Appeal by plaintiff from Wood, Judge. Judgment entered 22 August 1978 in Superior Court, Durham County. Heard in the Court of Appeals 30 August 1979.
Vaughn, Judge. Judges Hedrick and Arnold concur.
The sole question on appeal is whether plaintiff's claim is barred by the statute of limitations. Defendant and the trial court below were of the opinion that G.S. 1-52(5) barred plaintiff's claim. Plaintiff felt G.S. 1-15(b) permitted her claim.
As adopted for purposes of this action, G.S. 1-52(5) provided that an action must be within three years "for any other injury to the person or rights of another, not arising on contract and not hereafter enumerated." This statute has been applied to medical malpractice actions. See e.g., Shearin v. Lloyd, 246 N.C. 363, 98 S.E.2d 508 (1957). In applying G.S. 1-52(5), a three-year period of limitations on actions is established. This does not, however, answer the question of when this three-year period begins to run. The time of accrual of this three-year period for plaintiff's cause of action is the central issue of this case.
In 1971, the General Assembly amended G.S. 1-15. The amendment created G.S. 1-15(b) which provided:
"Except where otherwise provided by statute, a cause of action, other than one for wrongful death, having as an essential element bodily injury to the person or a defect in or damage to property which originated under circumstances
making the injury, defect or damages not readily apparent to the claimant at the time of its origin, is deemed to have accrued at the time the injury was discovered by the claimant, or ought reasonably to have been discovered by him, whichever event first occurs; provided that in such cases the period shall not exceed 10 years from the last act of the defendant giving rise to the claims for relief."
Prior to the enactment of this statute, the rule in this State which was contrary to the majority rule was that the cause of action accrued when the negligent act was done and not when the damages resulted. Jewell v. Price, 264 N.C. 459, 142 S.E.2d 1 (1965); Shearin v. Lloyd, supra; Blount v. Parker, 78 N.C. 128 (1878). This harsh rule of law was changed by G.S. 1-15(b). Raftery v. Vick Construction Co., 291 N.C. 180, 230 S.E.2d 405 (1976). If (1) an essential element of a claim is nonapparent bodily injury or damage to property and (2) no statute otherwise provides, the period of limitation may run from the discovery of the injury but in no event for more than ten years from the last act or omission of the defendant. By this statute, the Legislature adopted a discovery rule for the accrual of actions if these two requirements are met. See Lauerman, The Accrual and Limitation of Causes of Actions for Nonapparent Bodily Harm and Physical Defects in Property in North Carolina, 8 Wake Forest L. Rev. 327 (1972).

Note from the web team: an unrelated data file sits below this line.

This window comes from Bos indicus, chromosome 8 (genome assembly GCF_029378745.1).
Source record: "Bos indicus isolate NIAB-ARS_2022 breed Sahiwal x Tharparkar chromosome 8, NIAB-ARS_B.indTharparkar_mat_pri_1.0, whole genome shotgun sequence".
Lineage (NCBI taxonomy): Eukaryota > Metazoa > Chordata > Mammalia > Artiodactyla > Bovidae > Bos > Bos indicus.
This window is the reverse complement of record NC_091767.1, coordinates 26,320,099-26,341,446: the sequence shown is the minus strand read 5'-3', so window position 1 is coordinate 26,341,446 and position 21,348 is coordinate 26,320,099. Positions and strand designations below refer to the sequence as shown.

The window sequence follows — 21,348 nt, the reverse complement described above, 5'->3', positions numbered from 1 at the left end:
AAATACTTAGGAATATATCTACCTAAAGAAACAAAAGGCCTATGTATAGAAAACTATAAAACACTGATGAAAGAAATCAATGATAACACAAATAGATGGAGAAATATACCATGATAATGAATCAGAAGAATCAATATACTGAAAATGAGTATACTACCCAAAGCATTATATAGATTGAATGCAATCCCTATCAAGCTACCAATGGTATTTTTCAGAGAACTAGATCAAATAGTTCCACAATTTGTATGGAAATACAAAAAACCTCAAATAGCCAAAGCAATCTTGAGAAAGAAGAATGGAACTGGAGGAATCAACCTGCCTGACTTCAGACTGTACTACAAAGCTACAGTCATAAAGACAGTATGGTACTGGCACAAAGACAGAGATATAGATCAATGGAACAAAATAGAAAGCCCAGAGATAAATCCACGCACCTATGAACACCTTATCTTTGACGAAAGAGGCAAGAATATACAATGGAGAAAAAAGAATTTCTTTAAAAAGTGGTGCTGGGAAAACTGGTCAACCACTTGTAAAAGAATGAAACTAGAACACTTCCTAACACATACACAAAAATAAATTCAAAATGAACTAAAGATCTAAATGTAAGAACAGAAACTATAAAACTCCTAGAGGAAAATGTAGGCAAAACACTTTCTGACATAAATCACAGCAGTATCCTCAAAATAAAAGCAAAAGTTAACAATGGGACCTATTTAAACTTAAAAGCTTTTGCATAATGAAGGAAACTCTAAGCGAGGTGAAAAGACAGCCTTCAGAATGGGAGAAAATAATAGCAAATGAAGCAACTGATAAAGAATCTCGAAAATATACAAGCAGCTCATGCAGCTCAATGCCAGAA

We note that in 1975, G.S. 1-15(b) was amended to exempt from its coverage a cause of action "for malpractice arising out of the performance of or failure to perform professional services," along with the already exempted wrongful death. The Legislature, at the same time, created G.S. 1-15(c), a special statute for accrual and limitation of actions for professional malpractice. This indicates malpractice actions were included in G.S. 1-15(b) before G.S. 1-15(c) was adopted. In terms of the period of limitations, G.S. 1-15(c) does differentiate between cases involving a "foreign object, which has no therapeutic or diagnostic purpose or effect," and any other case of "bodily injury to the person . . . which originates under circumstances making the injury . . . not readily apparent to the claimant at the time of its origin, and . . . is discovered . . . two or more years after the occurrence of the last act of the defendant giving rise to the cause of action." For the latter, the maximum time in which a cause of action can be brought is not more than "four years from the last act of
defendant giving rise to the cause of action" and in the former case "10 years from the last act of defendant giving rise to the cause of action." Negligent treatment or misdiagnosis would both come under the four-year outside limit. But for both foreign object injury and other cases of nonapparent injury, as in this case, accrual time based on discovery by plaintiff is provided. Unless the injury is nonapparent or involves a foreign object in the body, the action accrues on the occurrence of the last act of the defendant. Before the enactment of G.S. 1-15(c), any claim for nonapparent bodily injury however arising was governed by G.S. 1-15(b) as to the time of accrual of a cause of action. The 1979 General Assembly repealed G.S. 1-15(b) altogether. 1979 N.C. Sess. Laws c. 654, s. 3(a). The repealing session law does not affect G.S. 1-15(c) but adds a new discovery statute for all other cases for personal injury or damages to property. 1979 N.C. Sess. Laws c. 654, s. 3(b). For purposes of this appeal, G.S. 1-15(b), as set out above, provides the wording of the statute to be interpreted.
In a malpractice action for G.S. 1-15(b) to apply, we must have "a cause of action . . . having as an essential element bodily injury to the person . . . which originated under circumstances making the injury . . . not readily apparent to the claimant at the time of its origin. . . ." Plaintiff's cause of action has as an essential element bodily injury as the result of defendant's actions in negligent causation, misdiagnosis and treatment of a "staph" infection. Her evidence shows the injury originated in the surgery and post-operative care of defendant. It was not readily apparent to plaintiff at the time it occurred. While the manifestations of the injury -- fever, vaginal discharge and pain -- were known to plaintiff, the cause was not discovered until either 13 August or 24 September. On 13 August, plaintiff discovered she had ...